SAN FRANCISCO A group of Italian researchers is closer to moving medical research and diagnosis into the lower cost realm of lab-on-a-chip by proposing a CMOS-based device for individual cell manipulation, detection and analysis.
Using this week's (Feb. 9) ISSCC conference as a platform, Silicon Biosystems (Bologna, Italy), in conjunction with the University of Bologna, proposed a biochip that it says could reduce the time period for common experiments from several days to just hours and find broad application in medical diagnostics, drug discovery and basic biomedical research.
The main features of the approach include the possibility to handle parallel detection of more than 10,000 cells; the chip's software programmable flexibility, and the possibility of putting embedded sensors into the silicon, which can detect the presence of particles.
Instead of using the more common approaches of manipulating cells, the chip employs dielectrophoresis (DEP), or the practice of moving uncharged particles as cells usually are via polarization induced by non-uniform electrical fields.
The researchers capture cells in "DEP cages" in a two-dimensional field, allowing the lateral movement of individual cells across a silicon substrate. Prior to this, 3-D grids were used to trap and move cells, making them incompatible with a planar CMOS environment; or a one-dimensional, PCB scheme was used that could only manage particle clusters, not individual cells.
Avoiding the clogging
"This is a channel-less architecture, as opposed to mainstream lab-on-a-chip, which relies on fluid flow and micro-machining channels, which are prone to clogging," said Nicolo Manaresi, a Silicon Biosystems researcher who presented the paper Tuesday. "It is also contact-less movement because the cells are levitated inside the micro-chamber (DEP cages) so this is less prone to the cells sticking to the device surface."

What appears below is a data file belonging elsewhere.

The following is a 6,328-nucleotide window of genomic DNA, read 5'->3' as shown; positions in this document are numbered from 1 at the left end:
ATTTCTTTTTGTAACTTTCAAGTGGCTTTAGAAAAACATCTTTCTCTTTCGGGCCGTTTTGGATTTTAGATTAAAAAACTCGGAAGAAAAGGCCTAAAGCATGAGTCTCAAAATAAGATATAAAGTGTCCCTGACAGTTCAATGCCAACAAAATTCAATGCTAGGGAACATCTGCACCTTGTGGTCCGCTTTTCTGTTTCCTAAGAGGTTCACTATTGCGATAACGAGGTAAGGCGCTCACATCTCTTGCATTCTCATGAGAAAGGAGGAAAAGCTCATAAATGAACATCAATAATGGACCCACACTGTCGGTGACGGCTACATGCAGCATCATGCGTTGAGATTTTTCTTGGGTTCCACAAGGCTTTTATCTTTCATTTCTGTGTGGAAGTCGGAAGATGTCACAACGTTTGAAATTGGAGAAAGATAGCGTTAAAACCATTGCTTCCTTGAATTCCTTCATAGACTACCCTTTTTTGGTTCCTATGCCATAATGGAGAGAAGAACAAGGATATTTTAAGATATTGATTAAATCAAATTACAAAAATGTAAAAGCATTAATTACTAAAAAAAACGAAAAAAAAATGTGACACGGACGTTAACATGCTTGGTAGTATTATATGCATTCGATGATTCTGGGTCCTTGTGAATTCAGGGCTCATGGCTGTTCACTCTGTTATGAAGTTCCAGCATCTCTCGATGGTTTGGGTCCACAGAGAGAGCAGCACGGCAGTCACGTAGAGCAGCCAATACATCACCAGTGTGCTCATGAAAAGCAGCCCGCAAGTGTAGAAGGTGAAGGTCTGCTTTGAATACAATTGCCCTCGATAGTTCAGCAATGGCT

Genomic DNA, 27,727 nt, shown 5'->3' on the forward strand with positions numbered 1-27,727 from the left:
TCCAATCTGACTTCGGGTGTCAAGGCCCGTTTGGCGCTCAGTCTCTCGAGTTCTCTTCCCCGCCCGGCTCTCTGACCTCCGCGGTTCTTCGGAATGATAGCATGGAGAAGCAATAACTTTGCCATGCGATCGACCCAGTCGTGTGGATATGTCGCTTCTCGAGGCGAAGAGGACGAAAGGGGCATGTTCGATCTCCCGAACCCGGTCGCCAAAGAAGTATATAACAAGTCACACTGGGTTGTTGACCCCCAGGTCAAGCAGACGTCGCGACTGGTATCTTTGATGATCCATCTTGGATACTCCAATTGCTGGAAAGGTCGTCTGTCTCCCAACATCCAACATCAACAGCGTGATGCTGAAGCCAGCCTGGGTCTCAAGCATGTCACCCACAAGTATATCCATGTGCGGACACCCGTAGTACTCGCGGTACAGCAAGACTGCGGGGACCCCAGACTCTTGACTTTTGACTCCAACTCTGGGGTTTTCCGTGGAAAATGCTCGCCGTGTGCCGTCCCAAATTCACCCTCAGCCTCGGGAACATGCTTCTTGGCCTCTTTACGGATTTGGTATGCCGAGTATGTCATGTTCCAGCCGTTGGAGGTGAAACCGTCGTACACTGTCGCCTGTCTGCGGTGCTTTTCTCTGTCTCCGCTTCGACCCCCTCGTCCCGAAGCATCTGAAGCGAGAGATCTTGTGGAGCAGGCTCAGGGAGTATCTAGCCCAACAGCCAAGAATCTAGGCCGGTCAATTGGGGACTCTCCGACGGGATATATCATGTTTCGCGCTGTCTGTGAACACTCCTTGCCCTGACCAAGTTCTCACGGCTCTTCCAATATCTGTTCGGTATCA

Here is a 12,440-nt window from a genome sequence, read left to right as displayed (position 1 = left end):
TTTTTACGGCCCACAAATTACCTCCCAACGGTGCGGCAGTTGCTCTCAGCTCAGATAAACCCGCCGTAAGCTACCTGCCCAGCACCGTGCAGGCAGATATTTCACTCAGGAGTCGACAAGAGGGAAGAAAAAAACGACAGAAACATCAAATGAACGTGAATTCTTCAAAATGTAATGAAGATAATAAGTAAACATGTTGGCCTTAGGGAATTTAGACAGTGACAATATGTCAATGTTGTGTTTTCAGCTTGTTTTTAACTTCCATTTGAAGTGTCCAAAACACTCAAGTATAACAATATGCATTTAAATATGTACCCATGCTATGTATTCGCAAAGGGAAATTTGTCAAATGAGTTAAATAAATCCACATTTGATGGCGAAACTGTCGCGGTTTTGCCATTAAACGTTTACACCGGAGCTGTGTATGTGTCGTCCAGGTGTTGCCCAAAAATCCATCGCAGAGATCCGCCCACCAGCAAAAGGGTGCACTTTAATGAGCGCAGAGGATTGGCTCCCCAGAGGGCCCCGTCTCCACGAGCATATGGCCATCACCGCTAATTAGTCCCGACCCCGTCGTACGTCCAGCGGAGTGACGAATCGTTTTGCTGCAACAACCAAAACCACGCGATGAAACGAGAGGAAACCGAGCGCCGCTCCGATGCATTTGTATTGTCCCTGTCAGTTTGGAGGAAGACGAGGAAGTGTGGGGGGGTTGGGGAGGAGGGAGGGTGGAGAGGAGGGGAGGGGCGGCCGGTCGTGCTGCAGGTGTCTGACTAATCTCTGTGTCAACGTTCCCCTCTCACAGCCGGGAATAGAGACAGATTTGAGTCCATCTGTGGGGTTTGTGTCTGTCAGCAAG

In practice, medical researchers trying to quickly ferret out particular cells could work with thousands of suspect cells at a time, using a simple methodology to winnow out the innocent. By coating a microbead with antibodies for a known cell receptor, researchers could search for suspect cells by adjusting the voltage levels across the silicon substrate to steer the bead into other cells. After such a mating, if the bead and cell resist being pulled apart, it will verify that the cells coating the bead match the receptors on the target cell's surface, thus identifying the cell, the authors said. This method could be applied widely in drug screening.
The chip has been prototyped in a 0.35-micron, 2 polysilicon, 3 metal-layer CMOS process.